Lily Smith: 

Okay, so for those listening, who are dying to get back to work, or maybe they’re at work, but they’re just having a coffee break and listening, and get stuck into their data, what are your kind of top tips for product people working on analytics? What are the kind of the advice that you find yourself always giving to product managers?

Rachel Obstler:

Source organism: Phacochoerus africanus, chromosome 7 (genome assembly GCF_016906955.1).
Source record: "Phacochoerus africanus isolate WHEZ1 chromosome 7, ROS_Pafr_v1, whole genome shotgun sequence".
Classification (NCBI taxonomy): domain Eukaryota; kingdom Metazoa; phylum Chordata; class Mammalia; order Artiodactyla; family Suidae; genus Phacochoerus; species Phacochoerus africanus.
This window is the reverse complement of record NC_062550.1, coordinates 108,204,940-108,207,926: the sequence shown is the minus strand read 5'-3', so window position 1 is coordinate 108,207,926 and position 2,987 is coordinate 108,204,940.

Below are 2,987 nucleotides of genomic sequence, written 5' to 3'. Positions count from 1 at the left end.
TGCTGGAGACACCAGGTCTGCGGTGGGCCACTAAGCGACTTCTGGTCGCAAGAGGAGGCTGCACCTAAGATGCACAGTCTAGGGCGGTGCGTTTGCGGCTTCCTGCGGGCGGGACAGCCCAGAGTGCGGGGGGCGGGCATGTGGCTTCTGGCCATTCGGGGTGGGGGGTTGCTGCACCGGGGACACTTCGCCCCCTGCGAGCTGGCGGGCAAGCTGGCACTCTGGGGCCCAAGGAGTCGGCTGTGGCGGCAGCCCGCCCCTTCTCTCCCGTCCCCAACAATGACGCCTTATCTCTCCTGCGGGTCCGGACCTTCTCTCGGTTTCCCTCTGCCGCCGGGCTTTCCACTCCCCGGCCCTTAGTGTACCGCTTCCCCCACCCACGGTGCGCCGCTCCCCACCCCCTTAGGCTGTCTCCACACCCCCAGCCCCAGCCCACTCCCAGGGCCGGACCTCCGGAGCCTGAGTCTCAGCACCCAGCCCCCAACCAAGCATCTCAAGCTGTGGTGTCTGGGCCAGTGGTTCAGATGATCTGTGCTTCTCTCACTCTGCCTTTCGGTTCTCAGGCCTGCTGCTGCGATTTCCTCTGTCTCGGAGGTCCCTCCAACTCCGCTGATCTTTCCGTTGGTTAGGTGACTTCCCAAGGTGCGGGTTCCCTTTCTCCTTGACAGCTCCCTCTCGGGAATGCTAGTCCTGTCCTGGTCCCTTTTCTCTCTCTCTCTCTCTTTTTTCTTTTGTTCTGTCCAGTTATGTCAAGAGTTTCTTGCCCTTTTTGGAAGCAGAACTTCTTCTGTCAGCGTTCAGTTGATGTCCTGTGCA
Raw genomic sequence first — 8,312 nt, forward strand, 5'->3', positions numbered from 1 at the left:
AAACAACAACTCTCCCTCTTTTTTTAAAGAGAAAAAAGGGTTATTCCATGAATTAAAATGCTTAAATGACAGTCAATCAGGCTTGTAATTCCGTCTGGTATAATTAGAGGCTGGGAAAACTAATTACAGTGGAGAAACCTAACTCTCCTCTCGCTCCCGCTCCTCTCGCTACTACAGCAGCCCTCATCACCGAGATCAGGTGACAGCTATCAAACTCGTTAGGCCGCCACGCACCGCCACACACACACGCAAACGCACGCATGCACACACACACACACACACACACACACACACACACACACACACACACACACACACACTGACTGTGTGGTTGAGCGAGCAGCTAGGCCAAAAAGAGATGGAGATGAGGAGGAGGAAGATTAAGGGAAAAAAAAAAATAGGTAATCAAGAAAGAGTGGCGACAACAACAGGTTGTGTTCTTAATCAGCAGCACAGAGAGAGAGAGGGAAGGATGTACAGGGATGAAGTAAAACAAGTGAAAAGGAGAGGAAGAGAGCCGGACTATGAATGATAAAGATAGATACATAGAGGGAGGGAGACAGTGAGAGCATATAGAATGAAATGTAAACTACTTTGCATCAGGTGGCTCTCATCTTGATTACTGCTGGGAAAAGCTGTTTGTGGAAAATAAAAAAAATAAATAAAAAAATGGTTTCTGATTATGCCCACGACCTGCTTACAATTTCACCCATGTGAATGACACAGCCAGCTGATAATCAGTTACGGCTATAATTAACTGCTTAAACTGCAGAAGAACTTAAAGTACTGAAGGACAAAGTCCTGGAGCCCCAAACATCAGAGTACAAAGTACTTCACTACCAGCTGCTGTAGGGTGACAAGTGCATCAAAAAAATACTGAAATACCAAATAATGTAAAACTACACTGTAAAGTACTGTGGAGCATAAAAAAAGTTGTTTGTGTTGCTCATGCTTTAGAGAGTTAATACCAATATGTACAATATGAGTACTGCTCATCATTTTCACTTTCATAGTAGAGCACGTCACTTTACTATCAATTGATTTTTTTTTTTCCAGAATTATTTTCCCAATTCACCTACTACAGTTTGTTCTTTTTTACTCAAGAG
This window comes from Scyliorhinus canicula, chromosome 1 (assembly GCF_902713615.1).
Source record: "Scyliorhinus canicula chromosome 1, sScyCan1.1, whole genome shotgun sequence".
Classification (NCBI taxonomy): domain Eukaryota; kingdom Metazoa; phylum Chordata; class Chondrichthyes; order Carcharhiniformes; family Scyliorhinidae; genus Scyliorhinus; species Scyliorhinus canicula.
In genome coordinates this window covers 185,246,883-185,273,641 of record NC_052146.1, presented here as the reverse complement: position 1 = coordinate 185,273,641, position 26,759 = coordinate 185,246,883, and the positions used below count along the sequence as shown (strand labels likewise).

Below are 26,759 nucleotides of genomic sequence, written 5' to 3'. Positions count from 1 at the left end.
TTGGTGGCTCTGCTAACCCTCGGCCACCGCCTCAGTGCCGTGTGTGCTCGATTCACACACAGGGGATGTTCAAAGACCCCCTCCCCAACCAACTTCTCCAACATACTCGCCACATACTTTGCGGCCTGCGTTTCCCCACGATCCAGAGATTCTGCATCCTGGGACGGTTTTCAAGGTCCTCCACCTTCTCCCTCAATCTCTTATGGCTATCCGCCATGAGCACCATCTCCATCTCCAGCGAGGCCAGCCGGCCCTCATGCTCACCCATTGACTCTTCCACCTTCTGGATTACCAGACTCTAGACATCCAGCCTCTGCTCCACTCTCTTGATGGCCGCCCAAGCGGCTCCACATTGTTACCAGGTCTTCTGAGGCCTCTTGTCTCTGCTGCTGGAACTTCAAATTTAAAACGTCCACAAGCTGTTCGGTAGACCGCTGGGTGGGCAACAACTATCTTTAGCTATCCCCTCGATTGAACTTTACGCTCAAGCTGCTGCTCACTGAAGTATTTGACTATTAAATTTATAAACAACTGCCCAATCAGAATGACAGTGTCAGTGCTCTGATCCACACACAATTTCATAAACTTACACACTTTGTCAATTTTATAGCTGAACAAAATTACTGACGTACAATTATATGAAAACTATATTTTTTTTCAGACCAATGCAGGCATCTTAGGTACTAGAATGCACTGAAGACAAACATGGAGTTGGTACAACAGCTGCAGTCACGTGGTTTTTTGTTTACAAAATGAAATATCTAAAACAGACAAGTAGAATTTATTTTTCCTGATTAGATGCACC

On analytics? Let’s see. So first of all, I would say, like, let’s say you’re a product manager that is new, in a company or working on a new product, I would definitely say first start by just understanding like doing a baseline of performance of the product. Right? So and, and figuring out what those metrics are that tell you what that baseline is, right. And there’s a lot of standard ones, they don’t always work 100% across every single product. So you have to think about what makes sense for your product. But standard ones are things like you know, daily active users or monthly active users. As you know, I mentioned mq us earlier for heap. So we do something slightly different. It’s not a monthly active user, we call it a monthly querying user, like someone that got some insight out of heat. So you know, we are cells have adjusted a bit based on what the product does, and what makes sense, but looking at, you know, feature usage of the area that that you are in, you know, there’s just there’s a set of baseline metrics that you can put together, and it starts to give you a picture of just like, Where are you starting? Right? And then and then beyond that, it’s thinking about we talked a bit earlier, about Northstar metrics, I don’t think you have to decide on the very one Northstar metric if that’s a lot of pressure. But start figuring out what your main KPIs are, like, what are the main things that you want to drive, and it’s okay for there to be a couple of them like try to limit it to five, that’s five is a lot, three is better. But maybe those are things like you know, and they should align very closely to the goals you have for the product. So if you’re trying to drive more usage of a certain feature than that could be a KPI. If you’re trying to drive more, again, like monthly or daily active users in the product, that can be a KPI. But it’s it’s something that you think that you as a product manager, number one, it’s important to the business. And then number two, you can you can drive it, you can see a line of sight to the things and the changes you can make. And that like I’ll give a really good example, which is that we have a team that that focuses on integrations and heap and integrations with other tools. It could be tools sending in like other types of data into heat that we want to have in the system, it could be tools that we’re sending data out to, because we want them to take some sort of action, like send someone an email. And one of the things that we really wanted to do is make sure that more of our users who signed up for an integration, deployed it successfully. And so we saw some drop off there. And so one of the main metrics that the team KPI that this this team was focused on was, you know, within a week, where people are customers who sign up for something, actually deploying it and using it successfully. And just having that focus and making a couple changes in the ease of use of setup move that metric like about 10% in a quarter. Yeah, right. So it’s just a great example of having something that is measurable that you can have an impact on and that is important to the business. And once you kind of have those things set up, then you can start thinking about something like is there an Northstar metric that we care about, but I think just starting by baselining performance and then coming up with the key Shinnecock key KPIs to do that, all the time, KPIs that you think are important, even just for that quarter is a really good start.